And perhaps also this to give some indication of what may be considered as dangerous (and therefore, unroadworthy):
    https://www.gov.uk/government/uploads/system/uploads/attachment_data/file/498457/Categorisation-of-defects.pdf
    Originally posted by unholyangel
    Why bother?

    OP has tried to get it verified and hit a brick wall. The buyer will hit a similar brick wall if the case is put in front of a judge.
    • pmduk
    • By pmduk 16th Mar 17, 9:42 AM
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    pmduk


    If it was a private sale, caveat emperor applies.
    Originally posted by CoolHotCold
    Nit picking, but, The phrase is actually "caveat emptor". Briefly it means "Let the buyer beware" a non-trade seller cannot be expected to know the product as well as a trade seller.
    Last edited by pmduk; 16-03-2017 at 9:49 AM.
    • bris
    • By bris 16th Mar 17, 9:58 AM
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    bris
    Being a mechanic I can see the buyer thinking there may be a history of these "private car sales".


    Something maybe telling her it's more than just a private sale. If there is a history of sales then it's not a private sale but a trade sale, that's a whole different ball game.
    • steampowered
    • By steampowered 16th Mar 17, 11:13 AM
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    steampowered
    The requirement that the car must be "satisfactory quality" only applies where the seller is a business.

    As this was a private sale, the law does not make any promise about the quality of the car. You should only be held responsible for any promises or assurance you gave the buyer. No matter how unroadworthy the car was.

    However if you told the buyer that the car was roadworthy and it was not, then the buyer would have a claim.
    • unholyangel
    • By unholyangel 16th Mar 17, 12:23 PM
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    unholyangel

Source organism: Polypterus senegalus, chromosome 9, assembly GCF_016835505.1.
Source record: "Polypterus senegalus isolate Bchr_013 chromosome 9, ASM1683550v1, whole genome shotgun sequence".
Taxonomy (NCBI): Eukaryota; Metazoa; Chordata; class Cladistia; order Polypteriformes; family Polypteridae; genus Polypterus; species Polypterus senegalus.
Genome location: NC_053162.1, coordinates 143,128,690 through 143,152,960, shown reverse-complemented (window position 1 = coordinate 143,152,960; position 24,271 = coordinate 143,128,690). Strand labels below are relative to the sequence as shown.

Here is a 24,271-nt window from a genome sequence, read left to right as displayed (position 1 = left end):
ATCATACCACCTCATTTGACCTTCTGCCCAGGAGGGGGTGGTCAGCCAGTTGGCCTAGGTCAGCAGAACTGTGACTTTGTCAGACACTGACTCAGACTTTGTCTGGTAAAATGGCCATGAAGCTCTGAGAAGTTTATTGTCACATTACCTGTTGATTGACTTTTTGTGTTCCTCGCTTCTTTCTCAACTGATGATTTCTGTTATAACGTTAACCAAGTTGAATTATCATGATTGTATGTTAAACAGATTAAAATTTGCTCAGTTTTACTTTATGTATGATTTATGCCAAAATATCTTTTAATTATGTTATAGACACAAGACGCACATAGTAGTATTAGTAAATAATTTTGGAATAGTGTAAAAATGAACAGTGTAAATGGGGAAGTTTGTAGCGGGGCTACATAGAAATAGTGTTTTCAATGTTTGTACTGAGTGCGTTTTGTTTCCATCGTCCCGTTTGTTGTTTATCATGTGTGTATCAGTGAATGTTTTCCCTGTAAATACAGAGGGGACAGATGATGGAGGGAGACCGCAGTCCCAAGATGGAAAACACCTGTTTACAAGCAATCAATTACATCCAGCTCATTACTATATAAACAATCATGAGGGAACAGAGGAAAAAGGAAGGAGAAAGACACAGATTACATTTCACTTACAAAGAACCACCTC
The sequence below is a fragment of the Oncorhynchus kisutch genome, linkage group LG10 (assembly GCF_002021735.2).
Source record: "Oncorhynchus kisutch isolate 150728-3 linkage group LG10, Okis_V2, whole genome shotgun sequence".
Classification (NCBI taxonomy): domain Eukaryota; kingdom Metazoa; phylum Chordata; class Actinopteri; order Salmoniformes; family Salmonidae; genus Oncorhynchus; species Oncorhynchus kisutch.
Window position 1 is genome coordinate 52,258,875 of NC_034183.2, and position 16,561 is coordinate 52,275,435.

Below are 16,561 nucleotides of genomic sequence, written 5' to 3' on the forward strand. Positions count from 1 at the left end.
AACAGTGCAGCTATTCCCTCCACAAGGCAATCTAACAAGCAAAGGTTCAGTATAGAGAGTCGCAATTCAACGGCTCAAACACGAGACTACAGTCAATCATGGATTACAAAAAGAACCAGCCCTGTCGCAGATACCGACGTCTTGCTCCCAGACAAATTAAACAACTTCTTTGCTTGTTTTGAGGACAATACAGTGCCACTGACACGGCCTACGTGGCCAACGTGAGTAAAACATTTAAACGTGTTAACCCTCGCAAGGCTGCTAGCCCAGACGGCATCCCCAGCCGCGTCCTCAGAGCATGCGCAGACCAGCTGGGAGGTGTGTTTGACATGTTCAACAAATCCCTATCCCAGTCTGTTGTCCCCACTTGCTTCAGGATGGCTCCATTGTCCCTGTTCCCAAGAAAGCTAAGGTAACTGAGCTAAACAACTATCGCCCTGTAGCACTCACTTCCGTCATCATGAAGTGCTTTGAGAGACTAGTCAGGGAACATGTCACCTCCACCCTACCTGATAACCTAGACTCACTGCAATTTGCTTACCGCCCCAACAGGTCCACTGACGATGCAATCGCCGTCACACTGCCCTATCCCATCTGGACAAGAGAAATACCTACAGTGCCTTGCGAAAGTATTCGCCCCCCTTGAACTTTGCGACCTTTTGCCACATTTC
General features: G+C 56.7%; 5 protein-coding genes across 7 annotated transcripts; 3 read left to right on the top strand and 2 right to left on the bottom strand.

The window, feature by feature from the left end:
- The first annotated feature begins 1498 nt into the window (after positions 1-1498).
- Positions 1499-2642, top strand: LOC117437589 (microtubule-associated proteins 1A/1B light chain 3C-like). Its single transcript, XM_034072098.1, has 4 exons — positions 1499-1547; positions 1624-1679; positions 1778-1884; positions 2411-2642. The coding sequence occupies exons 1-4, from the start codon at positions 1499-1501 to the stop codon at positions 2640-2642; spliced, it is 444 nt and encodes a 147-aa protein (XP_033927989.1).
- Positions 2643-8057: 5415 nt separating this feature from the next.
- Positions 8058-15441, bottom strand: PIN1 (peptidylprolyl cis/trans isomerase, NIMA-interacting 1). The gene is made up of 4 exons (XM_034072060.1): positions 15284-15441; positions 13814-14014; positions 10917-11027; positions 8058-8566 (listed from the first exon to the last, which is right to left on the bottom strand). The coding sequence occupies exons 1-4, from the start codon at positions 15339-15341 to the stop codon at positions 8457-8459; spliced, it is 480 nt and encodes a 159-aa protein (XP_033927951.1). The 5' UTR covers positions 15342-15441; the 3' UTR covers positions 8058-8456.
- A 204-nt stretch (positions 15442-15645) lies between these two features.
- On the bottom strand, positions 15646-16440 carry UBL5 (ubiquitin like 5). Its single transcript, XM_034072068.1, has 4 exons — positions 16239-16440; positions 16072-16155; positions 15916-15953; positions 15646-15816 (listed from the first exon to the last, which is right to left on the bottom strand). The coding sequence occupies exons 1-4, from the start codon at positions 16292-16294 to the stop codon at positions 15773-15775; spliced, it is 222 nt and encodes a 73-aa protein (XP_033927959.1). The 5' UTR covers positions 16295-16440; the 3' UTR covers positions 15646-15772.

The requirement that the car must be "satisfactory quality" only applies where the seller is a business.

    As this was a private sale, the law does not make any promise about the quality of the car. You should only be held responsible for any promises or assurance you gave the buyer. No matter how unroadworthy the car was.

    However if you told the buyer that the car was roadworthy and it was not, then the buyer would have a claim.
    Originally posted by steampowered
    That is incorrect I'm afraid. If you sell, offer to sell or expose for sale a vehicle that is unroadworthy, you are guilty of an offence unless you can prove (as a private seller....traders have additional obligations) that you sold it to be exported from the UK or that you had reasonable cause to believe it wouldnt be used on UK roads/wouldnt be used until brought into a lawful condition.

    Its very much a case of assumed to be roadworthy unless stated otherwise.


    However as I have said, only certain things make a car unroadworthy - such as the brakes, steering, tyres etc.
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    • DoaM
    • By DoaM 16th Mar 17, 1:22 PM
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    DoaM
    Isn't the benchmark basically ... if it would have failed an MOT it would be unroadworthy?

    This still doesn't make a private seller liable though, unless they knew the car was unroadworthy at the time of sale, failed to inform the buyer and allowed the buyer to drive the vehicle away. If the seller didn't know, or couldn't have reasonably known, that the car was unroadworthy then no offence has been committed by the seller.